Just like any other animal, leopard geckos have ways to express their happiness or unhappiness. As a gecko owner, it is your responsibility to know the signs of an unhappy leopard gecko so that you can address the issue if it occurs.
Unfortunately, it can be a bit tough to tell if your leopard gecko is happy if you’ve never had one before. That is why we decided to write this article. By reading on, you can learn about 5 signs to look for to determine whether or not your leopard gecko is happy.
5 Signs Your Leopard Gecko Is Happy
Reptiles don’t have the same ability to be happy like us. With that being said, your leopard gecko’s happiness is mainly tied to its health. If your leopard gecko is sick, he is unhappy. In contrast, a healthy gecko is a happy one.
For this reason, determining whether or not your leopard gecko is happy involves looking at signs for illness or sickness. Let’s take a look at the most common signs that your leopard gecko is healthy, and therefore happy.
1. He is active.
The first sign that your leopard gecko is happy is that he is active. If your leopard gecko explores his tank, goes back and forth between the warm and cool spot, and approaches the glass whenever he is hungry or sees you, he is likely really happy. If he looks bright and alert, that is even a better sign.
In contrast, an unhappy leopard gecko will be really lethargic and sluggish. He may be sleeping or sitting with his eyes closed really often, and he will unlikely move around his tank.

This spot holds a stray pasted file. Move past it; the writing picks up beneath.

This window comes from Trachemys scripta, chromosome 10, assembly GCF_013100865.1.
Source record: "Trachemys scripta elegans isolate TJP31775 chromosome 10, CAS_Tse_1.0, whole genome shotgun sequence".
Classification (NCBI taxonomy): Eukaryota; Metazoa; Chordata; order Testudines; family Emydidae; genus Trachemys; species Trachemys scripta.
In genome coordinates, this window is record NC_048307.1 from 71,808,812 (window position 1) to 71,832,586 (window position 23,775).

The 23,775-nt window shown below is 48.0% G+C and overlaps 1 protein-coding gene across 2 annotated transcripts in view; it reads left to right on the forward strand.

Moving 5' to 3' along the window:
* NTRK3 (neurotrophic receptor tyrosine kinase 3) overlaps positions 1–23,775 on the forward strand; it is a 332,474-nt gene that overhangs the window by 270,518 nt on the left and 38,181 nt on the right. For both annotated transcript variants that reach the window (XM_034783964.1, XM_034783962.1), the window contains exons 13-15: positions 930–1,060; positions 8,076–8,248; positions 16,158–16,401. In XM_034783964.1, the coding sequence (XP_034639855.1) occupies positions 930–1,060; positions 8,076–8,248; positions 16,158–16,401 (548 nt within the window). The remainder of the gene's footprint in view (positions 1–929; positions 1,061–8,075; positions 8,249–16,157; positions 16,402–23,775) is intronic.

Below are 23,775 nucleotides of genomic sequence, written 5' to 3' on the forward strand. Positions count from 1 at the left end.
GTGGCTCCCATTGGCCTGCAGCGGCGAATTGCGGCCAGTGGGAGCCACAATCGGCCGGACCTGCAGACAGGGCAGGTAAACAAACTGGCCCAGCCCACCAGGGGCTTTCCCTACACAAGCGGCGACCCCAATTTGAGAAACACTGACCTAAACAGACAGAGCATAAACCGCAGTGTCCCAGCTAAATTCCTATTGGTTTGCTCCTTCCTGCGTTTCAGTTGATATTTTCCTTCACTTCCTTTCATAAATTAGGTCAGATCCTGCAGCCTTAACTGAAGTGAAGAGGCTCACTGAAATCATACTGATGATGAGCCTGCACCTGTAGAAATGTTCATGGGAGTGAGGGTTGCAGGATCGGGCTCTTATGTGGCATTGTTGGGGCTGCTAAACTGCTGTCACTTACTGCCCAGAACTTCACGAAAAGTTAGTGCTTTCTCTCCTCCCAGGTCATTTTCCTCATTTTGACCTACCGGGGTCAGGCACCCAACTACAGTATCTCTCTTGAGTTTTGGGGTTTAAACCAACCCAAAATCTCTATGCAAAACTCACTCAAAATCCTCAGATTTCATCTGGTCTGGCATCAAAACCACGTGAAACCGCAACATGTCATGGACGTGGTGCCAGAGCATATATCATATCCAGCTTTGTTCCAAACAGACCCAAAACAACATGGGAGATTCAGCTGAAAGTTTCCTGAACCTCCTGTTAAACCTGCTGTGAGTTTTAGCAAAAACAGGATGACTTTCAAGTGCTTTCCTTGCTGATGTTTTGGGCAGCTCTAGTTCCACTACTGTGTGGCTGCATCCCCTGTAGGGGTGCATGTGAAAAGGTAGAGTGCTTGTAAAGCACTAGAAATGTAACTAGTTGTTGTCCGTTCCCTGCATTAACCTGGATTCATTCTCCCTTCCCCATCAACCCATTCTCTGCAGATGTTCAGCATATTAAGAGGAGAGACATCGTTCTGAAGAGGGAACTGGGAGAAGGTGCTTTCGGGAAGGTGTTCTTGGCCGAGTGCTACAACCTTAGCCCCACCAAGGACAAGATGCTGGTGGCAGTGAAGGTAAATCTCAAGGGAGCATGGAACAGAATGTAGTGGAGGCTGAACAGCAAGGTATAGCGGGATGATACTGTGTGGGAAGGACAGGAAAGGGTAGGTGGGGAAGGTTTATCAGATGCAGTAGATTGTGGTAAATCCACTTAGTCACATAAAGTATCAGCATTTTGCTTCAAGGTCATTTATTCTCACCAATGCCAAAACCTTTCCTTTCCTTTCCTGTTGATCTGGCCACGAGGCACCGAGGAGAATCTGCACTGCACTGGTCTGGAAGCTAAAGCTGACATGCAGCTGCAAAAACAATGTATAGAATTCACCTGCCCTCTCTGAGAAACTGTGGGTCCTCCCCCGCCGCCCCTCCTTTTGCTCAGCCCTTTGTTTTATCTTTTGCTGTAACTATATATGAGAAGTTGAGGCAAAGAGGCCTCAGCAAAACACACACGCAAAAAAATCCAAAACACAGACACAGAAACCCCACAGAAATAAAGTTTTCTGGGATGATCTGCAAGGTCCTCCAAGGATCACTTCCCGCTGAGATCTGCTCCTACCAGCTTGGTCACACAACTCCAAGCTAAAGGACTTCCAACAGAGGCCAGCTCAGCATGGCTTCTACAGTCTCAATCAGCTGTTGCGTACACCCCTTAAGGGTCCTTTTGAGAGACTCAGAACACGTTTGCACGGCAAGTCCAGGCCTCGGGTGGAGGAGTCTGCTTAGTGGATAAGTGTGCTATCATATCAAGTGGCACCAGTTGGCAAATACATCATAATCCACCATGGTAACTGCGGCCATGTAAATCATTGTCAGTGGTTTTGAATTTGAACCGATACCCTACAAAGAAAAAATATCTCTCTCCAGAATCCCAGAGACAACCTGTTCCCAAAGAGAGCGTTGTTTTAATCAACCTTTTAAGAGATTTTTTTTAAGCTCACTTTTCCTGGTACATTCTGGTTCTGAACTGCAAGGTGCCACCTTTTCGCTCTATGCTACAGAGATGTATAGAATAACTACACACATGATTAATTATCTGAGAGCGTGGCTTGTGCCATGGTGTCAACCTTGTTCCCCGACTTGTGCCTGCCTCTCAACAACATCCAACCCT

2. He reacts to movements and being touched.
Another sign of a happy leopard gecko is that he reacts to movements and being touched. If your gecko responds every time you walk past the tank, he is alert and happy. He will especially be reactive whenever he is hungry. These are all key signs that your leopard gecko is happy.
An unhappy leopard gecko will stay still and not show many signs that he notices things around him. Despite this appearance, the gecko notices these things. He just doesn’t care to move, which is an alarming sign your gecko is unhappy.
3. His movements are smooth.
A happy gecko does more than just move, though. Instead, a happy leopard gecko will move rather smoothly. Smooth movements show that your leopard gecko is relaxed and not scared. A peaceful gecko is a happy one.
If your leopard gecko is making a lot of jerky movements, he is probably scared and unhappy. This is especially true if his tail is waving. Whenever a gecko waves his tail, it is essentially him telling you to back off from fear or stress.
4. He eats a lot.
A happy gecko loves to eat. If your gecko looks forward to his meal and lets you know when he is hungry, you can trust that he is a happy and healthy boy. Continue to feed him as you normally do to continue his healthy diet and happy demeanor.
If you notice your leopard gecko is losing his appetite and doesn’t react to food, he is likely unhappy and sick. Take your leopard gecko to the veterinarian immediately if you notice a decreased appetite.
5. He has a healthy sleep cycle.
Finally, the last sign of a healthy gecko is that he has a healthy sleeping cycle. Happy geckos tend to sleep quite a bit. So, you should not be alarmed just because your gecko seems to sleep more than other animals in your home. At the same time, your gecko should have active times throughout the day.
Keep in mind that a sleeping gecko is not the same as a lethargic one. Once again, your leopard gecko is unhappy or sick if he is constantly lethargic and all the sudden sleeping more than normal.
What to Do About an Unhappy Leopard Gecko
As we already mentioned, an unhappy leopard gecko is an unhealthy one. If you notice that your leopard gecko is showing signs of being unhappy, you need to act. Here’s what to do if you suspect your leopard gecko is unhappy.
Take him to the vet.
First and foremost, make sure to take an unhappy leopard gecko to the vet. Especially if your gecko shows sign of lethargy and lack of appetite, there’s most likely a health issue to blame for your gecko’s unhappiness. An exotic vet will be able to pinpoint the reason and give you recommendations for treating your gecko.